This personal bankruptcy question was posted on the internet in 2011 in a bankruptcy discussion: “How many times or when can you file bankruptcy again in any state or place?”
In 2005, Congress passed the Bankruptcy Abuse Prevention and Consumer Protection Act in order to control the perceived abuses caused by serial bankruptcy filers. As part of those changes, an individual is limited by law on when you can file, but not on how many times you can file.
There are basically two types of bankruptcies most individuals can file- a Chapter 7 or a Chapter 13.
A debtor cannot obtain a discharge in a Chapter 7 case if the debtor obtained a discharge in a Chapter 7 case filed within the past 8 years, or a Chapter 13 case filed within the past 6 years.
A Chapter 13 bankruptcy can be filed 4 years from a prior Chapter 7 filing or 2 years from a prior Chapter 13 filing. The time periods in either case are measured from the commencement dates of the respective cases. The dates of discharge have no bearing on the disqualification.
Congress has also recently made changes in the bankruptcy laws intended to reduce or eliminate the effect of the “bankruptcy stay” for serial filers.
The moment you file a bankruptcy, a judge will order all collecting actions to cease, an important feature called the automatic stay. The automatic stay, applicable to all types of bankruptcy filings, means that the mere request for bankruptcy protection automatically stops and brings to a cessation certain lawsuits, foreclosures, utility shut-offs, evictions, repossessions, garnishments, attachments, and debt collection harassment.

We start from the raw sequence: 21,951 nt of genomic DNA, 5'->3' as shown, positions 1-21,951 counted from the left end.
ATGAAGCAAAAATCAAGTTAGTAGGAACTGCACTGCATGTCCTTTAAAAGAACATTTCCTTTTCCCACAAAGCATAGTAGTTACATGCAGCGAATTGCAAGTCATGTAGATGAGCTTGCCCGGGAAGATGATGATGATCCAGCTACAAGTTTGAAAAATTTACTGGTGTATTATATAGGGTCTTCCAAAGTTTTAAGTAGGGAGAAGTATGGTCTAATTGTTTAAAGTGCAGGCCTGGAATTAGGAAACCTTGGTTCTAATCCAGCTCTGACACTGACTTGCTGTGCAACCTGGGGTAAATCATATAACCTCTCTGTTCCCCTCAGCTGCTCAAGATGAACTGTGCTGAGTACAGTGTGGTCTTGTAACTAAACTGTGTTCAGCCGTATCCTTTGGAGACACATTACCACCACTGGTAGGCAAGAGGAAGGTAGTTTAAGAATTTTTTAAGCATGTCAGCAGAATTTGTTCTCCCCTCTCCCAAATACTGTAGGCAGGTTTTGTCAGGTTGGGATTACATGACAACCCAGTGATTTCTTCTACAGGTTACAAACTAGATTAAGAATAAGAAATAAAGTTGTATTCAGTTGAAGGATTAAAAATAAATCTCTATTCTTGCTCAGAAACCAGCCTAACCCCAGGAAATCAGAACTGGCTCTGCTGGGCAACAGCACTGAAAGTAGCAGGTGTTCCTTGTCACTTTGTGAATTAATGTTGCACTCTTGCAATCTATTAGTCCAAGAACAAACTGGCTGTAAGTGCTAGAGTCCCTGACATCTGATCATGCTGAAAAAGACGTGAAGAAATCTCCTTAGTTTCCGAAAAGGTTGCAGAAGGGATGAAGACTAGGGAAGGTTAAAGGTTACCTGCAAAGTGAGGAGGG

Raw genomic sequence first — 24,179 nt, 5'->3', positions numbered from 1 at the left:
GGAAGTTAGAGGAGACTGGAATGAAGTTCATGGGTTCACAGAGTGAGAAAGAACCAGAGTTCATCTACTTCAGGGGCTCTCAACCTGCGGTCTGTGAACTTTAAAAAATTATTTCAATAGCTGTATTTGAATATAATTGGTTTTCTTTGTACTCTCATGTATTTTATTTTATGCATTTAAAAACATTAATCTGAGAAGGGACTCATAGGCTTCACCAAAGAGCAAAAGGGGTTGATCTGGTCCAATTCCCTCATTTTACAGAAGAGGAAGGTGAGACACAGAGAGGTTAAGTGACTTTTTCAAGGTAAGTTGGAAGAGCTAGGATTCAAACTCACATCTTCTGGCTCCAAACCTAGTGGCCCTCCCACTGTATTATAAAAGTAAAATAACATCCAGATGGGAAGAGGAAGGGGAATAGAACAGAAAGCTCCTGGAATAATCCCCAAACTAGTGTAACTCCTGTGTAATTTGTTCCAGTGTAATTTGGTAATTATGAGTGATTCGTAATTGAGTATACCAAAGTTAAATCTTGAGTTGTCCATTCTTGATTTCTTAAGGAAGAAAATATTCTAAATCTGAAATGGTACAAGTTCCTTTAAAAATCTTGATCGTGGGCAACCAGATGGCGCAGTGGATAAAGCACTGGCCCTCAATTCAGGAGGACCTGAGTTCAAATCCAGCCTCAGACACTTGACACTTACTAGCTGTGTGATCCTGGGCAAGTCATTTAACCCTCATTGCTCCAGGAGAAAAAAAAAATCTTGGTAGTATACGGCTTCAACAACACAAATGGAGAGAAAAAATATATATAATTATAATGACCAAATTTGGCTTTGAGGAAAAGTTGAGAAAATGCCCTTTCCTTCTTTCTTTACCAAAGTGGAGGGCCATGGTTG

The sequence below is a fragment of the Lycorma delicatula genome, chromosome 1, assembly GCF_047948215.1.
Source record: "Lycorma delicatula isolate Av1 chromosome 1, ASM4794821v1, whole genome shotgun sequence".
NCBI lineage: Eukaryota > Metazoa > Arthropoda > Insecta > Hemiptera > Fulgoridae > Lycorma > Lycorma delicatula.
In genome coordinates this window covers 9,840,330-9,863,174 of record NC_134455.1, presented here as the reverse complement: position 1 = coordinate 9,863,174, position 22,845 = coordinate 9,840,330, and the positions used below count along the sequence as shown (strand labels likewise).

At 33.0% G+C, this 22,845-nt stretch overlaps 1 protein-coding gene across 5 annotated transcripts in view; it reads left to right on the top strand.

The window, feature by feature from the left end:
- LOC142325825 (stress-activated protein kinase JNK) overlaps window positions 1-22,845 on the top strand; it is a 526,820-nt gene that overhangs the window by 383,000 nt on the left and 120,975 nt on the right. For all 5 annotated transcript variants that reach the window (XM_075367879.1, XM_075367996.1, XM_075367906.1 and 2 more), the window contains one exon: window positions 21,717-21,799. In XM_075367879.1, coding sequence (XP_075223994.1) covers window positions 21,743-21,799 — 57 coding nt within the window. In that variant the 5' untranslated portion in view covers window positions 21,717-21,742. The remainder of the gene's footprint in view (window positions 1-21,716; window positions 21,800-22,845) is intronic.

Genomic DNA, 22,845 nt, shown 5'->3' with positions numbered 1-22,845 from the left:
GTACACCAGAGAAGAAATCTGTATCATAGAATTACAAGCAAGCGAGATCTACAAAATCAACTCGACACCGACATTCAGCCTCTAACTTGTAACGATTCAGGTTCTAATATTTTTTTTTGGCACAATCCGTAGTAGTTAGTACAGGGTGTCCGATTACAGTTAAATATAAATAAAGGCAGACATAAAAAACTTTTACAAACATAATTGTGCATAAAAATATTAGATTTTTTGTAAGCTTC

If you have had a bankruptcy dismissed in the previous year, the new changes in the laws now makes the automatic stay only good for 30 days, and the stay will not even come into existence if the filer has had two bankruptcies dismissed in the previous year.
Another change in the law includes being barred from filing a new case for 180 days when a case has been dismissed, if the dismissal is because you willfully failed to abide by an order of the court, to properly prosecute the case, or if it was at your request after a creditor requested relief from the automatic stay.
The laws also imply if you are found guilty of bankruptcy fraud, depending on the severity, you can be barred from filing bankruptcy for up to life.
In order to know whether or when you can file, it would be wise to consult with a bankruptcy lawyer. Bankruptcy laws can be complicated, and common sense indicates you might need a bankruptcy lawyer in order to help you understand how these complex laws may apply in your particular situation.
If you determine you are in need of relief from the stress associated with debt and you live in or around the metropolitan area of Birmingham, Alabama, contact us here today at www.betterbankruptcy.com .We will help you find a bankruptcy attorney in your area that will help you with any questions you may have on bankruptcy law.
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